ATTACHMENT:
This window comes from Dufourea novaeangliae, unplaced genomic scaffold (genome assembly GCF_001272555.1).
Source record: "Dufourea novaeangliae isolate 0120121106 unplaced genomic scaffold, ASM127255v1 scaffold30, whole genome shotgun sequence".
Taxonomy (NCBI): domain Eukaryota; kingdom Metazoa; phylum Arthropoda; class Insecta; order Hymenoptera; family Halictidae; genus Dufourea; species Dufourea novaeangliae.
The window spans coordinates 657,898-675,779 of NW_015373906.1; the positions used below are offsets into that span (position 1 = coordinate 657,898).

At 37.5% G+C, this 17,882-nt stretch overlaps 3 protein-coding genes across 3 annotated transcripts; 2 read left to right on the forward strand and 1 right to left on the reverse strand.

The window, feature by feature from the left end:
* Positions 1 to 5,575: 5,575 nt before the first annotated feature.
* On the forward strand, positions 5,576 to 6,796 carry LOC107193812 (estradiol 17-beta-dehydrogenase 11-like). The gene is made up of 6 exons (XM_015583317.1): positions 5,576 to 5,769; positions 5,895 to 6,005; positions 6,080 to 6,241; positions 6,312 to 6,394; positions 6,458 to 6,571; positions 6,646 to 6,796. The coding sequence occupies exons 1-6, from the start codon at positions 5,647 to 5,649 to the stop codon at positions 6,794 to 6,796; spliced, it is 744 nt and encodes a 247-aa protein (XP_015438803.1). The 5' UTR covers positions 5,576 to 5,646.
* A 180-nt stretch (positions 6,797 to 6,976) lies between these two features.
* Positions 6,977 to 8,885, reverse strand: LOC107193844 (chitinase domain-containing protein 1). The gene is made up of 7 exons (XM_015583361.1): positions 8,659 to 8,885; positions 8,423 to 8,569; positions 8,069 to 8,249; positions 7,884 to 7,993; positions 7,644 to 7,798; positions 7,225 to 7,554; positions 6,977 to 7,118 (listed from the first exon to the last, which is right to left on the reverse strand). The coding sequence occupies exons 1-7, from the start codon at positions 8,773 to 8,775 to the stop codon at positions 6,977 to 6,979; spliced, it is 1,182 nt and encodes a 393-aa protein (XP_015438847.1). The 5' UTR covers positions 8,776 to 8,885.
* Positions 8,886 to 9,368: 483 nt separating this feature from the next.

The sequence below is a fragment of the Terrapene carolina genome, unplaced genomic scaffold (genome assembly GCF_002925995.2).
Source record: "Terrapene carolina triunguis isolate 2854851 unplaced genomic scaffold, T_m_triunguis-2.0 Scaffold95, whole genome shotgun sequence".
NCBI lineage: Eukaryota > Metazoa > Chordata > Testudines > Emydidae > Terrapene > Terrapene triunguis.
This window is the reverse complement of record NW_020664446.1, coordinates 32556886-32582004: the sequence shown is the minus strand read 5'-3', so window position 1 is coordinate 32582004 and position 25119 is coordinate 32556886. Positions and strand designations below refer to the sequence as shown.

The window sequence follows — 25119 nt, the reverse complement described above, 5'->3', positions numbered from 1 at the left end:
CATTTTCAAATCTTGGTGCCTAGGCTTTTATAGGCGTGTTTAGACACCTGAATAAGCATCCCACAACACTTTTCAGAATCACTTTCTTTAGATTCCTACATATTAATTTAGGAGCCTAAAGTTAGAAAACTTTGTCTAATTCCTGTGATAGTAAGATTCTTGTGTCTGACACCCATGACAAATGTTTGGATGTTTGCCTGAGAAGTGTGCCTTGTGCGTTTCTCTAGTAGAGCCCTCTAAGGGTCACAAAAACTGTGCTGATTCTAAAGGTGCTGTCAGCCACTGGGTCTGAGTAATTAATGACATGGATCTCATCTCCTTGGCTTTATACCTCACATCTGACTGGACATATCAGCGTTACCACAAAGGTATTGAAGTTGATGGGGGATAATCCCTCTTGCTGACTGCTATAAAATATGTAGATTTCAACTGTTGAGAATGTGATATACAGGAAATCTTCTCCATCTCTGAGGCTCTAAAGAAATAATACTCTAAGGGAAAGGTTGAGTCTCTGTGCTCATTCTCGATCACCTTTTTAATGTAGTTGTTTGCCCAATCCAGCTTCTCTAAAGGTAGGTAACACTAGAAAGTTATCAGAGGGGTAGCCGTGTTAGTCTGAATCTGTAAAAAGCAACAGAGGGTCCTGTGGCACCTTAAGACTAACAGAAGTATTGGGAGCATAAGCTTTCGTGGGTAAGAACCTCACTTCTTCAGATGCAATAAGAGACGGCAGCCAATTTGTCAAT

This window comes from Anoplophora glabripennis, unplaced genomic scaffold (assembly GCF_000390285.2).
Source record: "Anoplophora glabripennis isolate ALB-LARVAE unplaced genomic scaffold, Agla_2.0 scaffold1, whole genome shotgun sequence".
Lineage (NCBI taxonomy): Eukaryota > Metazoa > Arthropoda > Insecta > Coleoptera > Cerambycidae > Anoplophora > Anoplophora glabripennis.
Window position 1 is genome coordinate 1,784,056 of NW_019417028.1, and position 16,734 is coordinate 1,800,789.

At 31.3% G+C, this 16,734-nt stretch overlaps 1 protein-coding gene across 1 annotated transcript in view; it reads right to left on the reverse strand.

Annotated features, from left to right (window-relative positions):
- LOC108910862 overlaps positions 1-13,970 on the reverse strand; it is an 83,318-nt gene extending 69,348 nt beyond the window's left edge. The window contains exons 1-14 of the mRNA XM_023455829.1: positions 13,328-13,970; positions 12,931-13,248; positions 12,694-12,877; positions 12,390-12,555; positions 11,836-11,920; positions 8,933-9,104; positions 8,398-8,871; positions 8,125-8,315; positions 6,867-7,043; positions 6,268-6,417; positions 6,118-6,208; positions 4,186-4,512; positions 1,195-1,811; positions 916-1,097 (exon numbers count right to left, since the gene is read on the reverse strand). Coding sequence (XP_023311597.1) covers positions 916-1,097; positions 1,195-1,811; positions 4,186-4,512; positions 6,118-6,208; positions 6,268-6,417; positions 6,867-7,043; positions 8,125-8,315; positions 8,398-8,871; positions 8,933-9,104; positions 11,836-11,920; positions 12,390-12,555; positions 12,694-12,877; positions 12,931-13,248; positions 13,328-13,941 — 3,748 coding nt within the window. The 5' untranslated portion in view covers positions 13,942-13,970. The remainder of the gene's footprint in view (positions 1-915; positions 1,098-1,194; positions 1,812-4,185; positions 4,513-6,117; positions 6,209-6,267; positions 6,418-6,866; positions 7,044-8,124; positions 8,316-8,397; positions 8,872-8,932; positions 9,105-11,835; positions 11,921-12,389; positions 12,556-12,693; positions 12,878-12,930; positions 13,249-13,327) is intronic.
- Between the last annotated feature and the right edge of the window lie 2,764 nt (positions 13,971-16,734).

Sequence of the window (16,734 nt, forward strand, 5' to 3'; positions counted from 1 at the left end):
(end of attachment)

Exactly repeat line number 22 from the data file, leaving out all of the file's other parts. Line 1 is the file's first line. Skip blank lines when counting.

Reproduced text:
At 31.3% G+C, this 16,734-nt stretch overlaps 1 protein-coding gene across 1 annotated transcript in view; it reads right to left on the reverse strand.